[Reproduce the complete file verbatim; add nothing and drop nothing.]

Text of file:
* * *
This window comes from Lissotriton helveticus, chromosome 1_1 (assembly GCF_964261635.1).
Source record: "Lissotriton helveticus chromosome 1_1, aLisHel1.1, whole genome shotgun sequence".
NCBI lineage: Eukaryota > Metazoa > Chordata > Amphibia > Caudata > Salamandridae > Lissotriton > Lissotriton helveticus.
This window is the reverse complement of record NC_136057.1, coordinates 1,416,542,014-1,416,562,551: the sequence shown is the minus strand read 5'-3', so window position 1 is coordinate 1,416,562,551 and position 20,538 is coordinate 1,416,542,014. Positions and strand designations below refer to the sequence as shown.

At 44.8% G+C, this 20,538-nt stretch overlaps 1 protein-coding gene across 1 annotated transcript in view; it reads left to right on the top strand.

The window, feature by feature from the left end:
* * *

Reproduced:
This window comes from Lissotriton helveticus, chromosome 1_1 (assembly GCF_964261635.1).
Source record: "Lissotriton helveticus chromosome 1_1, aLisHel1.1, whole genome shotgun sequence".
NCBI lineage: Eukaryota > Metazoa > Chordata > Amphibia > Caudata > Salamandridae > Lissotriton > Lissotriton helveticus.
This window is the reverse complement of record NC_136057.1, coordinates 1,416,542,014-1,416,562,551: the sequence shown is the minus strand read 5'-3', so window position 1 is coordinate 1,416,562,551 and position 20,538 is coordinate 1,416,542,014. Positions and strand designations below refer to the sequence as shown.

At 44.8% G+C, this 20,538-nt stretch overlaps 1 protein-coding gene across 1 annotated transcript in view; it reads left to right on the top strand.

The window, feature by feature from the left end: